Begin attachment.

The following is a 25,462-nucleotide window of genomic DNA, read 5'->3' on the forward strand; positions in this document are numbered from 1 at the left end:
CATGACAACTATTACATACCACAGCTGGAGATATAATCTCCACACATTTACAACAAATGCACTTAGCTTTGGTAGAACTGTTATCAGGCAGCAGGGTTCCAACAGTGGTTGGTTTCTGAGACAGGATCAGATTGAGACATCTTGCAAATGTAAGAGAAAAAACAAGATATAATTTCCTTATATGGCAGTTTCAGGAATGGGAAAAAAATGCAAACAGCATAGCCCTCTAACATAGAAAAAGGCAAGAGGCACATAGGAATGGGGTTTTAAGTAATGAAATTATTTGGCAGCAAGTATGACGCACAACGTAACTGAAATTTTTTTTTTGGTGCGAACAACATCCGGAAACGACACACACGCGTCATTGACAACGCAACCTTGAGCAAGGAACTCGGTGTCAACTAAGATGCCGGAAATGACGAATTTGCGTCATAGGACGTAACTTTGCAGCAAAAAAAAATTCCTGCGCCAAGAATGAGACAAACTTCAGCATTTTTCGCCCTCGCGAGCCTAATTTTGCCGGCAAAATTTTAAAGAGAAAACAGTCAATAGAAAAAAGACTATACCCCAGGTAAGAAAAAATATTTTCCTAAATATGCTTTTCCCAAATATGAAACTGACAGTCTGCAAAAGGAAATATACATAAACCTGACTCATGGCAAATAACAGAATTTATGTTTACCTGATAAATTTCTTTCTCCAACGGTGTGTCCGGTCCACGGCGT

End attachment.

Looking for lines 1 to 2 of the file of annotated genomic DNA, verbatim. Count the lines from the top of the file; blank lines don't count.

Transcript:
The following is a 25,462-nucleotide window of genomic DNA, read 5'->3' on the forward strand; positions in this document are numbered from 1 at the left end:
CATGACAACTATTACATACCACAGCTGGAGATATAATCTCCACACATTTACAACAAATGCACTTAGCTTTGGTAGAACTGTTATCAGGCAGCAGGGTTCCAACAGTGGTTGGTTTCTGAGACAGGATCAGATTGAGACATCTTGCAAATGTAAGAGAAAAAACAAGATATAATTTCCTTATATGGCAGTTTCAGGAATGGGAAAAAAATGCAAACAGCATAGCCCTCTAACATAGAAAAAGGCAAGAGGCACATAGGAATGGGGTTTTAAGTAATGAAATTATTTGGCAGCAAGTATGACGCACAACGTAACTGAAATTTTTTTTTTGGTGCGAACAACATCCGGAAACGACACACACGCGTCATTGACAACGCAACCTTGAGCAAGGAACTCGGTGTCAACTAAGATGCCGGAAATGACGAATTTGCGTCATAGGACGTAACTTTGCAGCAAAAAAAAATTCCTGCGCCAAGAATGAGACAAACTTCAGCATTTTTCGCCCTCGCGAGCCTAATTTTGCCGGCAAAATTTTAAAGAGAAAACAGTCAATAGAAAAAAGACTATACCCCAGGTAAGAAAAAATATTTTCCTAAATATGCTTTTCCCAAATATGAAACTGACAGTCTGCAAAAGGAAATATACATAAACCTGACTCATGGCAAATAACAGAATTTATGTTTACCTGATAAATTTCTTTCTCCAACGGTGTGTCCGGTCCACGGCGT